Solution: Reduce waste, provide incentives
Mr. Graban suggests healthcare organizations use Lean methods to eliminate waste from processes and increase efficiency. For example, hospitals can use the "5S" methodology, a Lean technique for organizing work spaces, to consolidate all IV-related supplies onto one shelf instead of multiple shelves or rooms, Mr. Graban says. Eliminating unnecessary steps frees up time staff can use to wash their hands. "In this approach, we focus on the system, not blaming individuals," he says.

Another strategy to address time constraints is providing incentives for meeting hand hygiene goals, according to Dr. Aguirre. There are many non-monetary incentives and rewards that can stimulate engagement in this patient safety initiative, he says.

3. Problem: "There's never any soap"
Even when healthcare workers are aware of hand hygiene compliance issues and have time to wash their hands, they may face a barrier of limited resources. If dispensers aren't always filled with sanitizer and sinks aren't located in convenient places, the best-intentioned workers will have difficulty complying with hand hygiene practices all the time, Dr. Aguirre says.

Besides limited resources, the type of resources may hinder improved hand hygiene compliance. For example, the type of soap may irritate employees' hands.

Solution: Ensure sufficient resources
To address issues related to hand hygiene products, organizations should establish a process to ensure soap dispensers and sanitizers are always filled and easily accessible. Healthcare leaders should also ask staff members about their satisfaction with the hand hygiene products. If a type of soap irritates or dries employees' skin, leaders should look into alternatives to make hand hygiene compliance easier.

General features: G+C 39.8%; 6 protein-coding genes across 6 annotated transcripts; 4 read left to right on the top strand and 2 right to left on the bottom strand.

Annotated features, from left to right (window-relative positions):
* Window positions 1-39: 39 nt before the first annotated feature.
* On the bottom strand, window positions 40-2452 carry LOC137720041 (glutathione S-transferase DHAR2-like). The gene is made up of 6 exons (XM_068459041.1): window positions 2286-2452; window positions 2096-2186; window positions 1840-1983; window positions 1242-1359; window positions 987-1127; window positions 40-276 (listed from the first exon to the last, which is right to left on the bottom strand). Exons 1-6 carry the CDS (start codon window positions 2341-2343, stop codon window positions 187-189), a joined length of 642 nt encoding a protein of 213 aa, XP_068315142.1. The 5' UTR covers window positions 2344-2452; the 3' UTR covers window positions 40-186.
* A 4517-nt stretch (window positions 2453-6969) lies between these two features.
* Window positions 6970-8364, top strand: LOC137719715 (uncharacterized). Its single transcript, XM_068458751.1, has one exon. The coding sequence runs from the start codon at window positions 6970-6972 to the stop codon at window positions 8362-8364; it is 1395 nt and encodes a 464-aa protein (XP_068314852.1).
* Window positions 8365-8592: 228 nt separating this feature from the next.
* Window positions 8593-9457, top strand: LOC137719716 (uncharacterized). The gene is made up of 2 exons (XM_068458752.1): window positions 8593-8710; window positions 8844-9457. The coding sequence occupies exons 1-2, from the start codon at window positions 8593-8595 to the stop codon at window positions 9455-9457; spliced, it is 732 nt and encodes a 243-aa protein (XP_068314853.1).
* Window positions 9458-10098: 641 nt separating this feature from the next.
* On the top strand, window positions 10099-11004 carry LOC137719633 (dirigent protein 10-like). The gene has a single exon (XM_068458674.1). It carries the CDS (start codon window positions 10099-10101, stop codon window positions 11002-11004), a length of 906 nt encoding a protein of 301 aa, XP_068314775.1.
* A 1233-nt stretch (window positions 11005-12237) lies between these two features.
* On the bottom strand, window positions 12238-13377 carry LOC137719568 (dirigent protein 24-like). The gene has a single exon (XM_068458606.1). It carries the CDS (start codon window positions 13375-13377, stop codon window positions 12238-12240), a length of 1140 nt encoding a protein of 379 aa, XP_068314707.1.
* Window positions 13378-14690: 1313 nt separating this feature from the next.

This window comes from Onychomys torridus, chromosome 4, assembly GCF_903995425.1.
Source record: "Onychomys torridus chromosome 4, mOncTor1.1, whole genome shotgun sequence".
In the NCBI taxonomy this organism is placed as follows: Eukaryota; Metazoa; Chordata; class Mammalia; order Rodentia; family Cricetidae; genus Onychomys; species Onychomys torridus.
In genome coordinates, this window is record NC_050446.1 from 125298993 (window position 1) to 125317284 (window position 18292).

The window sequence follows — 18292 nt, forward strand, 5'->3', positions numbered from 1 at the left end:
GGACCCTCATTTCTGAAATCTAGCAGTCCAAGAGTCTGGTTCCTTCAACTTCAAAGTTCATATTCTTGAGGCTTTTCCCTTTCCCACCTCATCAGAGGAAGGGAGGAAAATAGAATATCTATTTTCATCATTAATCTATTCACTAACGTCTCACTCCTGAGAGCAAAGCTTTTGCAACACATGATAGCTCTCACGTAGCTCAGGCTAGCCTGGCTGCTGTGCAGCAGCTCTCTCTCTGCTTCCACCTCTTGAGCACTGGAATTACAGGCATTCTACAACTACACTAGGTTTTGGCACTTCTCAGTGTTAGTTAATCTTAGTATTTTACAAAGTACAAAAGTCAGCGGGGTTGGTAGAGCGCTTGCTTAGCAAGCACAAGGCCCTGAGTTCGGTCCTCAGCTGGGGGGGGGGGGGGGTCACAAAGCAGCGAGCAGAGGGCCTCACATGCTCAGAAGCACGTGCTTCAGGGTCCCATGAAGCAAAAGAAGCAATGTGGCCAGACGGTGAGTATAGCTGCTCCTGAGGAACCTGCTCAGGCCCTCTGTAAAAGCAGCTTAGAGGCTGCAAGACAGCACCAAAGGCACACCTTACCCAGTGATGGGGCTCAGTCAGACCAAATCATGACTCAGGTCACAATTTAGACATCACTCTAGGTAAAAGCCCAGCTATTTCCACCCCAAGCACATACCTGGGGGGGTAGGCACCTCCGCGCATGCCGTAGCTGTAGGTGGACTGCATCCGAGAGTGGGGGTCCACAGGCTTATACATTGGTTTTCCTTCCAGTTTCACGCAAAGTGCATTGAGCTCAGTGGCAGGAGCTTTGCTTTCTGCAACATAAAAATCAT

Dr. Allison Aiello is associate professor of epidemiology at the University of Michigan School of Public Health.
Dr. Allison Aiello
4. Problem: "I didn't know we had to wash our hands that way."
While most healthcare workers understand the importance of hand hygiene, they may not be aware of the correct techniques and times for washing hands. "While staff and employees are more cognizant of handwashing, there's still plenty of room for educating residents about the importance of proper hand hygiene," Dr. Aiello says.

Solution: Educate staff
Healthcare leaders need to educate employees on infection control practices, including hand hygiene, beginning at orientation. "Specifically, the proper method to washing and keeping hands clean, gloving before touching patients and sanitizing throughout the day after interacting with other residents or contaminated objects needs to be an ongoing discussion," Dr. Aiello says. "The continuation and enhancement of education among staff, residents and visitors about proper hand hygiene is key to addressing this issue."

Improving hand hygiene compliance is possible
There are various reasons for low hand hygiene compliance rates among healthcare workers beyond those listed here. Healthcare leaders need to determine the root causes in their own organizations to guide improvement strategies. By educating and engaging employees, streamlining processes and championing the issue, leaders can boost hand hygiene compliance to unprecedented levels.

More Articles on Hand Hygiene:

Make Hand Hygiene a Top Patient Safety Goal: Q&A With Premier Safety Institute's Gina Pugliese
Study: Hand Hygiene Poster Increased Likelihood of Washing Hands

Strategies to Achieve Hand Hygiene Compliance: Overcoming Challenges & Emphasizing Engagement